Media Interview
Elvis Sun

When Is HARO Shutting Down? - Unpacking the Challenges of the Move to Connectively

Dive into Connectively's launch, the slow adoption by HARO's community, and the challenges facing users during this pivotal transition.

The transition of Help A Reporter Out (HARO) to Connectively is unfolding without a clear timeline, leading to widespread confusion among its user base.

Despite the lack of an official announcement, our analysis suggests that HARO will not cease operations until the latter half of 2024.

Here’s a closer look at the evidence supporting this projection:

User Transition: A Slow Start

A Glimpse at the Numbers: Low Adoption Rate for Connectively

With over 2 million experts under its belt, HARO's transition to Connectively seems to be off to a slow start. Our analysis estimates, based on Connectively's expert directory, that only around 50,000 experts have made the switch, representing a modest transition rate of under 3%.

This figure draws attention to the hesitant move of the HARO community towards the new platform.

Social Media Presence: Connectively's Quiet Front

The social media activity, or rather the lack thereof, of Connectively’s official Twitter account further mirrors this cautious approach. With only 11 followers and no promotional efforts, it’s clear that raising awareness and driving engagement has yet to kick into full gear.

Official Communications: Mixed Signals

If you are subscribed to the old HARO’s email, you'll see communications like this:

HARO Move Announcement
Message included in HARO email asking users to move

However, noticeable between January 26 and January 31. The urgency in their messaging peaked with a direct alert that HARO would soon be decommissioned, urging users to sign up for Connectively. This was a pivotal moment suggesting an imminent shutdown.

HARO Decommission Message
A stronger message that was later reverted

Yet, this assertive message was removed starting February, reverting back to the softer language. This hints at a possible reevaluation of the transition strategy, possibly due to the initial feedback or sign-up rates observed.

The fluctuation in official communications, coupled with the tepid response from the user base and the quiet social media front, suggests a complex transition landscape. It appears that the HARO team have not yet fully committed to the move yet.

As we continue to monitor this transition, it’s crucial for users and experts alike to stay informed and prepared for the eventual migration, while also exploring how Connectively might offer new opportunities for media engagement and exposure.

Challenges of the Transition

Reevaluating the Pay-to-Pitch Model

Our previous discussion highlighted potential benefits of Connectively with the new pay-to-pitch model.

However, the new model remains a significant barrier for many. The idea of paying without a guarantee of success is a tough sell, leading some to favor the free, albeit more competitive, environment of HARO, even though the $1 saved is not worth the extra time they are spending.

Feature Gaps in the New Platform

Transitioning to Connectively also brings to concerns over missing features that were staples on HARO:

  • A less intuitive user experience: Despite promises of an enhanced interface, the biggest feature the old HARO system provided was knowing which queries you have screened, and where to start next time. The absence of familiar features like query tracking and email notifications has made the new platform less user-friendly, according to feedback from the community on Reddit.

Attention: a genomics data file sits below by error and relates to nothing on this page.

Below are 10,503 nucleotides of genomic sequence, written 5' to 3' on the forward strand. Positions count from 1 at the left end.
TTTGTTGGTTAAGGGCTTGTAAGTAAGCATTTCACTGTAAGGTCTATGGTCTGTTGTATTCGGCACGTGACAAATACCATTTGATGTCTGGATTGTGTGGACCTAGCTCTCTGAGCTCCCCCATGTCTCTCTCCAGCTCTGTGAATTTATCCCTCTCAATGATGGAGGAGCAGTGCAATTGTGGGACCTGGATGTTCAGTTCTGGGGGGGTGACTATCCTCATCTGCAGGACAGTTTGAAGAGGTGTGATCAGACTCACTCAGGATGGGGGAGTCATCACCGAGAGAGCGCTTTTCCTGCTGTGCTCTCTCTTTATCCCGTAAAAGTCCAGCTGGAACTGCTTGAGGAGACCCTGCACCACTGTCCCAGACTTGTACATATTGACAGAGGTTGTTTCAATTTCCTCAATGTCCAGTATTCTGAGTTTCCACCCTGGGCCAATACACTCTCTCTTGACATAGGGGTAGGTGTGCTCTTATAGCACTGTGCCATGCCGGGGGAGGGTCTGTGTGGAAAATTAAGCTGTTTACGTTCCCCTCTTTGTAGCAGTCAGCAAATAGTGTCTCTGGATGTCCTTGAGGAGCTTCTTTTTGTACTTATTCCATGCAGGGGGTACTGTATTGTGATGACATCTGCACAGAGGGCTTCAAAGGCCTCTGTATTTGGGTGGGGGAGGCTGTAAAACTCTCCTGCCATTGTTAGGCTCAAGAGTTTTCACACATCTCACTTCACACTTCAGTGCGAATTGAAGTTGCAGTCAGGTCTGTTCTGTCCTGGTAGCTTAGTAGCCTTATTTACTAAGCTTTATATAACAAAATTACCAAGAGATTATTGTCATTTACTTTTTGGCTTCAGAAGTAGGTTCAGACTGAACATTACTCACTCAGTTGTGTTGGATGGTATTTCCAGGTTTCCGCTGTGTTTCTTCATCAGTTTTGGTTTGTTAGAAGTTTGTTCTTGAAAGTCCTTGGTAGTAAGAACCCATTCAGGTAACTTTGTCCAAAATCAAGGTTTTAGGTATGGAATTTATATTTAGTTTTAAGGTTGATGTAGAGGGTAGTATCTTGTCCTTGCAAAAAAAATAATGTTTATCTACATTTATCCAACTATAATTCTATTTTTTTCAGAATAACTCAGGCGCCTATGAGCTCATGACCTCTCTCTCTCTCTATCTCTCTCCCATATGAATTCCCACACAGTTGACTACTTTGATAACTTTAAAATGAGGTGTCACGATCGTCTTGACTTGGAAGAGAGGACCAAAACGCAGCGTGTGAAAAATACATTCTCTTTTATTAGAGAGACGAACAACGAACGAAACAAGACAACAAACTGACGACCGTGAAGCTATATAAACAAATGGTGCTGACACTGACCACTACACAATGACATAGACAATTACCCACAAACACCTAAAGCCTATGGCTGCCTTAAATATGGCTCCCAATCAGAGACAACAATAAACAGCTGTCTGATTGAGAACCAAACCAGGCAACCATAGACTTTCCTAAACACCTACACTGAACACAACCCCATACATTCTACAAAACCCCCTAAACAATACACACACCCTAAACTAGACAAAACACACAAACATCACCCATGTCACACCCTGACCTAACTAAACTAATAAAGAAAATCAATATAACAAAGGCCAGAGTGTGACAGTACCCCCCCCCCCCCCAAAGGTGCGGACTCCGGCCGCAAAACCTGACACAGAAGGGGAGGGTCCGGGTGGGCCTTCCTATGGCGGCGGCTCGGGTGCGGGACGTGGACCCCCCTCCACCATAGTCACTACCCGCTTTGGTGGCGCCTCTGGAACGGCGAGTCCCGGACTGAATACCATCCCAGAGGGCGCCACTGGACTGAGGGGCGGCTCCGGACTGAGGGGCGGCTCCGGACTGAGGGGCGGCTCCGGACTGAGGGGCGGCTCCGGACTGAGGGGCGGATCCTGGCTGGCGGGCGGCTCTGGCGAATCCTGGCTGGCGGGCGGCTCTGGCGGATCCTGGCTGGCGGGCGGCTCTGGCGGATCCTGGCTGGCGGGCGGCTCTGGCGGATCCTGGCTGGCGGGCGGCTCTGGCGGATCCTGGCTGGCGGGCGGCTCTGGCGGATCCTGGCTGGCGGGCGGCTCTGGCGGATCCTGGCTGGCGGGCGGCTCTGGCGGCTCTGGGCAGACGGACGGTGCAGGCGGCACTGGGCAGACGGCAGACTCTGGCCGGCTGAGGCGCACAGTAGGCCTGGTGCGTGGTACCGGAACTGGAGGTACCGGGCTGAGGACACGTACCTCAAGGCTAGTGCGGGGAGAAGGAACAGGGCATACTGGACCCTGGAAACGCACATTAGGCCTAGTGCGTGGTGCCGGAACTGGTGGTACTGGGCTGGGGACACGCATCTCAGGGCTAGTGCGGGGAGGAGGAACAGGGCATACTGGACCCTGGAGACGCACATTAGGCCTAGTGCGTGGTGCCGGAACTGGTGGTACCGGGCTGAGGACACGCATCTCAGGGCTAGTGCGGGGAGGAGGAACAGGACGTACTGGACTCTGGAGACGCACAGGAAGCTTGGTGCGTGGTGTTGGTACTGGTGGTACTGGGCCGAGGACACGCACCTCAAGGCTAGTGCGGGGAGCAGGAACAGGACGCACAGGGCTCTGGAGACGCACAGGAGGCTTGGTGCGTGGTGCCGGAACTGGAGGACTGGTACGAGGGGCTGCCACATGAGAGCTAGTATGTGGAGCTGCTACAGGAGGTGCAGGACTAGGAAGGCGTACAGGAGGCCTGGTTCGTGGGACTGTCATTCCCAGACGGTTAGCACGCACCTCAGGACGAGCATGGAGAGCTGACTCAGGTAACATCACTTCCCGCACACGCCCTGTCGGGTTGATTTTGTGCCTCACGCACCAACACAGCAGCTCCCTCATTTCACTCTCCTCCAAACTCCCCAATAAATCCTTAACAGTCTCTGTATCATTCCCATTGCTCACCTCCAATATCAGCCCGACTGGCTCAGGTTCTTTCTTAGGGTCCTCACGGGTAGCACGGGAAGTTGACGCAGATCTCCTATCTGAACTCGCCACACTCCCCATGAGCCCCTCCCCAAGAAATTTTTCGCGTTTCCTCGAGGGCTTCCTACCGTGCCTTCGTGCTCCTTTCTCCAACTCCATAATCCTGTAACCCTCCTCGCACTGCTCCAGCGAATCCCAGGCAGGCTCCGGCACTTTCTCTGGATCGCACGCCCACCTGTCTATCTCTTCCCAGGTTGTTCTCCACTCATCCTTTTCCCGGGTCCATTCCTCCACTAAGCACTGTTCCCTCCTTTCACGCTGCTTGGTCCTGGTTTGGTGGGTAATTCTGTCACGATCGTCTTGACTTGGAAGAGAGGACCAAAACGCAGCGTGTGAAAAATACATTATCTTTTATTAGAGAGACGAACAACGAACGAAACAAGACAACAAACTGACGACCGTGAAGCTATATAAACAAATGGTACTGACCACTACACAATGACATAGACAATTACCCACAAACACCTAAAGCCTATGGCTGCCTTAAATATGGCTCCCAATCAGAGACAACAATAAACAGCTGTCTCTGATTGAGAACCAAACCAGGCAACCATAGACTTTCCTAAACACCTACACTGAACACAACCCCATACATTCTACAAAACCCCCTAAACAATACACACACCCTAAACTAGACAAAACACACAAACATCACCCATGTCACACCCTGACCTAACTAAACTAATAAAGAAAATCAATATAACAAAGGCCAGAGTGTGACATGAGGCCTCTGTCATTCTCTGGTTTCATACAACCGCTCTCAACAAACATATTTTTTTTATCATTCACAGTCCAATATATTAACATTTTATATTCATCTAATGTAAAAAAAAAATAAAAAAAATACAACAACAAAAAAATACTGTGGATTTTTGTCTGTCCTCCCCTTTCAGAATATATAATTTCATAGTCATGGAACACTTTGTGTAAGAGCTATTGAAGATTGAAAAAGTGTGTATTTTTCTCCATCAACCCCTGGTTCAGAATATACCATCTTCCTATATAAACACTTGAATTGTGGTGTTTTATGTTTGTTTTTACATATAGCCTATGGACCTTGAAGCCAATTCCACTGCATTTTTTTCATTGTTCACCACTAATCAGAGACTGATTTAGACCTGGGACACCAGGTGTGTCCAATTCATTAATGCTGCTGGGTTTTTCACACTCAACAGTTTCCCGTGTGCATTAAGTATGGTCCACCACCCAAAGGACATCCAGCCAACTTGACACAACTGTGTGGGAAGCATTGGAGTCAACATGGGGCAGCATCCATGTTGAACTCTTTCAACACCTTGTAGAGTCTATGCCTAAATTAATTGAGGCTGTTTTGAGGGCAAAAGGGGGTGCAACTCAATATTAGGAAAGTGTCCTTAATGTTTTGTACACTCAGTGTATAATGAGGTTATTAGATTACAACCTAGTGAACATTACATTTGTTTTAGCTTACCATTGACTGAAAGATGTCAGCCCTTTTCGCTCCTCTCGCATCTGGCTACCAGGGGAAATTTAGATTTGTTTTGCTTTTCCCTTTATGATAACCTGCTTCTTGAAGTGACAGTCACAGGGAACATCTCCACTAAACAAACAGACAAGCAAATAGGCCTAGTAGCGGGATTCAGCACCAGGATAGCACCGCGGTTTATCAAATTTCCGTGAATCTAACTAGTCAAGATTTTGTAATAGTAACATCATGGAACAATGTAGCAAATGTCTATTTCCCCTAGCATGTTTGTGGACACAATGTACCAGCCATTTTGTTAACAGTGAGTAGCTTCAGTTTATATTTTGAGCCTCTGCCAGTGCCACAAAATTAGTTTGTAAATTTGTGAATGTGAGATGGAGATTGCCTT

• PR agencies facing steep costs: The new model could impose a hefty monthly expense for agencies accustomed to submitting many pitches for many client. For agencies who submit 10 pitches for 10 clients, this will cost them $2000 per month, a stark contrast to the unlimited submissions offered by competitors like Qwoted and Featured.

The Complexity of Moving a Two-Sided Marketplace

Imagine Uber requires you to download a new app to hail a ride starting today. You might as well download Lyft.

This analogy perfectly encapsulates the chicken and egg dilemma facing Connectively. The essence of a two-sided marketplace is its community, and shifting that base is fraught with challenges, notably:

  1. The reluctance of experts to pay for pitching leads them to cling to HARO.

  2. Journalists hesitate to move due to fewer responses.

  3. A diminished number of queries deters experts from transitioning.

Building momentum is crucial for Connectively to overcome these hurdles, yet efforts to do so appear lacking, which brings us to our next point.

Questions About Leadership and Execution

"2 months behind their fanfare switch to Connectively exclusively. Their Project Manager must be fresh out of Kindergarten.", said Reddit user tterbb.

Criticism regarding the execution of this transition has been vocal, with community members expressing doubts about the project management and the priority level of HARO within Cision's broader business strategy. This skepticism extends to the capabilities of the product team tasked with orchestrating the move.

Key Insights for HARO Users

  • Accelerating the adoption of advanced technologies and completing its transformation is crucial for HARO to avoid gradually losing its market position and relevance in the fast-evolving PR industry.

  • The PR industry is undergoing a significant transformation, thanks to artificial intelligence. For HARO and its users to maintain its relevance and continue serving its community effectively, embracing AI technologies could be a strategic move.

  • Connectively is still a platform rich in journalist inquiries, despite initial challenges. To bridge the gap caused by missing functionalities, such as email notifications, users can leverage third-party integrations like PressPulse AI.